A while back a reader asked me about an insulation strategy for a wine cellar he’s building, and my advice applies to people looking to build root cellars for storing produce, too. The best approach involves insulation and, perhaps, a couple of pieces of obscure but useful hardware. Here’s the original question:
“How should I insulate a 10 x 14-foot basement space for a wine cellar I’m building? Three walls face soil and a rec room is outside the fourth. All walls are currently insulated. The door is hollow wood and I’m aiming for a 13ºC temperature year round.”
- Reading Time = 3 1/2 minutes
As many people know, storing wines optimally involves not only the correct temperature, but also a stable temperature. Ideally you don’t want temperatures to rise and fall beyond a few degrees of variation. It’s this need for stability that ultimately leads to the need for some kind of energy input for your wine cellar. Seasonal outdoor temperatures vary so much in most places that you’ll either need to add a little heat in the winter or a little cooling action in the summer, depending on the insulation strategy you follow. Let me explain how all this works in a real-world example.
To Insulate or Not?
I use my unheated, stone basement as a root cellar and its masonry walls are completely uninsulated. There’s 24 inches of stone, then soil. Even in the hottest summer weather, temperatures down there never get warmer than 15ºC. That said, temperatures in the basement regularly sink to 2ºC or 3ºC during the coldest winter weather. That’s ideal for storing root vegetables, but too cold for wines. Adding insulation to the exterior walls of a basement cellar will boost wintertime temperatures closer to ideal, but it also means that summertime temps will probably be too warm.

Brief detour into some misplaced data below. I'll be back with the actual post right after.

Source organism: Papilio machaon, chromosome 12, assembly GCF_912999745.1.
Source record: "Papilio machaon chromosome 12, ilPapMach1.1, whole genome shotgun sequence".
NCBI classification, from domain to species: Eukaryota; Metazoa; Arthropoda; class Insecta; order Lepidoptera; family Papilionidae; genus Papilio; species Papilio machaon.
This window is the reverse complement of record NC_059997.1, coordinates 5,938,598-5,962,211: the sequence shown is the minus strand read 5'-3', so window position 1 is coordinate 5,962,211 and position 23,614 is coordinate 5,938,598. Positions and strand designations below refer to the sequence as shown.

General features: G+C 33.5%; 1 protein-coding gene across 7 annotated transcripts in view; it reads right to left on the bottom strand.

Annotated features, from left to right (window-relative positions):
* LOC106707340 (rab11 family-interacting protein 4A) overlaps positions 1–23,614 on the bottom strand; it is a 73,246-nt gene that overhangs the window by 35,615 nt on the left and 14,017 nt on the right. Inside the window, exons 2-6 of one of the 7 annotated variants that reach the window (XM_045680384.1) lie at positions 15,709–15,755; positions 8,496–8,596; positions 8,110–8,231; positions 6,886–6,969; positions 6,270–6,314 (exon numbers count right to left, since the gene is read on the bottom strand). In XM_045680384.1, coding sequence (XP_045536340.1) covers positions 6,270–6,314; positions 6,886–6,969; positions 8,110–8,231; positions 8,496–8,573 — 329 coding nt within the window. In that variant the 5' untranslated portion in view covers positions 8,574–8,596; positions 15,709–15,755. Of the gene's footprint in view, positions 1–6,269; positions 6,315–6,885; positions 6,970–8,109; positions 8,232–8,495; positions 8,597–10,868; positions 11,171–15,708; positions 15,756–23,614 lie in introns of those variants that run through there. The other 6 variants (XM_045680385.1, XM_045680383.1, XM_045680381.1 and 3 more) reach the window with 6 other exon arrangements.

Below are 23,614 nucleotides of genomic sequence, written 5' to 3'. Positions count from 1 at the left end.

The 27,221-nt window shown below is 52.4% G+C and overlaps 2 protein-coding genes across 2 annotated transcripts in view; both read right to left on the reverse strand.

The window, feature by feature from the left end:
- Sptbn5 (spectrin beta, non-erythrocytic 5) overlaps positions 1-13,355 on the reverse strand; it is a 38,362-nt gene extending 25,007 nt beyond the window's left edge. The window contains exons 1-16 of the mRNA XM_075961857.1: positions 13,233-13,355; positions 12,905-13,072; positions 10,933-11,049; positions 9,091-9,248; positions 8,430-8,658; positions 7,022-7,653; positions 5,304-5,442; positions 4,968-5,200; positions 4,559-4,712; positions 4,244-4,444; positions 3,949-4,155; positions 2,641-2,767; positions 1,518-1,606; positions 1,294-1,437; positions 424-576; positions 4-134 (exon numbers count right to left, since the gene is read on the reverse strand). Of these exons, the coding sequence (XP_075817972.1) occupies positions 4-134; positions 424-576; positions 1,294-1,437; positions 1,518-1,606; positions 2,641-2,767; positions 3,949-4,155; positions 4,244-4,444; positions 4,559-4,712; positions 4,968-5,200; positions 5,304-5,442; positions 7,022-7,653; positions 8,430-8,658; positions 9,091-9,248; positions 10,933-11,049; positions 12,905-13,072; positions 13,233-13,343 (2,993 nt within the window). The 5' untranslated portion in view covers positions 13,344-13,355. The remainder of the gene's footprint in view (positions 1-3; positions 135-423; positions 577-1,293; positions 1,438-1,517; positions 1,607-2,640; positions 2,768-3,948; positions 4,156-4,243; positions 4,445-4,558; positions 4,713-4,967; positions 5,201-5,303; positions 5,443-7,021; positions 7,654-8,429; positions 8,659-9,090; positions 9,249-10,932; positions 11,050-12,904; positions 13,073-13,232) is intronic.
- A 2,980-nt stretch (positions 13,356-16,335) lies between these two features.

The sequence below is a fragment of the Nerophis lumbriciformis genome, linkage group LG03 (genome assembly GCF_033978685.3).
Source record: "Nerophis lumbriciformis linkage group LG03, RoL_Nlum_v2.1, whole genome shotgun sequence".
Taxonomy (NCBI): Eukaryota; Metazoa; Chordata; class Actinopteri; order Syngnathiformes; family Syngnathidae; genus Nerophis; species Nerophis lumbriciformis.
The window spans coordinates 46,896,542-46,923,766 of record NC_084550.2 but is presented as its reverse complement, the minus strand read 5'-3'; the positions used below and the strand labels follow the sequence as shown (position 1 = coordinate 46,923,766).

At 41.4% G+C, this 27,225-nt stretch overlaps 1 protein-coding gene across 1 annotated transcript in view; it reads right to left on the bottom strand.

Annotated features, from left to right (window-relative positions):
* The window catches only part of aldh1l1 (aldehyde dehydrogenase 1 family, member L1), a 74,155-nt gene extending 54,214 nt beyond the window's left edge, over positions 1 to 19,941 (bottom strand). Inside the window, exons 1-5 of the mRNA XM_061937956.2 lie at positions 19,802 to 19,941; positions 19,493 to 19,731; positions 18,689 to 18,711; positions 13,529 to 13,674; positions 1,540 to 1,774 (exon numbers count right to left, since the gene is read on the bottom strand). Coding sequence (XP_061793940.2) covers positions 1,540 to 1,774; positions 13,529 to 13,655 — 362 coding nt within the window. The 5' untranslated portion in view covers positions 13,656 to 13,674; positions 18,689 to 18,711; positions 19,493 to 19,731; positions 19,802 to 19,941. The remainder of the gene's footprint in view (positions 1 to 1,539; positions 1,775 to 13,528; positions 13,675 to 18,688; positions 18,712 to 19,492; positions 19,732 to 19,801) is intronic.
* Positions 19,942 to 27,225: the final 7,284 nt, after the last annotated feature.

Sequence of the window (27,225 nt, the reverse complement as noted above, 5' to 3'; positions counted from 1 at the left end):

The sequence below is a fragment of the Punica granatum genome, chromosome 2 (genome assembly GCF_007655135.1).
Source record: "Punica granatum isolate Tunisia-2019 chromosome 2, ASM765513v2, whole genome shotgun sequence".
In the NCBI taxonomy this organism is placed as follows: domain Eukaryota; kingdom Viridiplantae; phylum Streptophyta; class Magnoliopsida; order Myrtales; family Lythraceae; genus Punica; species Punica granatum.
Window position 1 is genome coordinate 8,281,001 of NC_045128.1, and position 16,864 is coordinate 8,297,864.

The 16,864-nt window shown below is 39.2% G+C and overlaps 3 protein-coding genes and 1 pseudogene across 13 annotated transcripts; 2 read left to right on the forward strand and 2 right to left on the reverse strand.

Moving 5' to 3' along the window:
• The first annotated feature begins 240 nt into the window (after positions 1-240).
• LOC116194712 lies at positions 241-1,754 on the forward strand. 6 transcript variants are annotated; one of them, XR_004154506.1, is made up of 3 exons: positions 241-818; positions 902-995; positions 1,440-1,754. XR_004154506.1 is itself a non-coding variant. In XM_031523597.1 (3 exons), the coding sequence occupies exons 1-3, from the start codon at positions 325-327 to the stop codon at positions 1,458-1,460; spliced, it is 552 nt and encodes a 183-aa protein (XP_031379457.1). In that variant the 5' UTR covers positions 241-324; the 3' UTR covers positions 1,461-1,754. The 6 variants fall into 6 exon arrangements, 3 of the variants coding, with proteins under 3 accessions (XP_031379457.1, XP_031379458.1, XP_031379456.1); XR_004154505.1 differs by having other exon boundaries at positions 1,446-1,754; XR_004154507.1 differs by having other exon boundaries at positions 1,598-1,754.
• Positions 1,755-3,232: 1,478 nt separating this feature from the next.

If you’ve got the patience, an excellent option now is to watch temperatures as winter unfolds. Plot cellar and outdoor temperatures on a graph until the end of spring and you’ll learn a lot. I suspect that your best option will be to remove the insulation on exterior walls, adding the little bit of heat necessary to bring the temperatures up during winter. The other alternative is to retain the insulation and use electricity to cool the cellar in summer.
Two Pieces of Key Hardware
Adding heat or cooling to control a cellar space to a narrow temperature range is much easier with two pieces of hardware. Something called an Ink Bird is one. This is a precise temperature control device that works with any portable electric heater. Plug the heater into the Ink Bird, and then the Ink Bird into an outlet, then you’re done. The Ink Bird has a digital readout that’s graduated in tenths of a degree so it affords much more precise temperature control than any built-in heater thermostat could deliver. That’s an Ink Bird that you see below, and this particular model can handle up to 1800 watts – more than enough for any standard plug-in electric heater. Most Ink Bird models only handle up to 1100 or 1200 watts, so make sure you get the ITC-608T model.
As for cooling, consider something called a CoolBot. This is a control device that’s made especially for fooling a window air conditioner so it can cool down to temperatures not normally attainable by a window air conditioner. The Coolbot line is excellent, with a long track record of reliability. It doesn’t work with all window air conditioners, so check out the compatibility chart before counting on a particular AC unit to work. That’s the simplest CoolBot you see below. There’s a fancier one that allows WIFI monitoring of temperatures with your phone.
Regardless of the equipment you choose, it’s essential to have a good, prehung, insulated exterior residential door for any basement cellar. These seal exceptionally well, and that’s vital. It’s always an advantage to keep basement air out of any cellar you take seriously.
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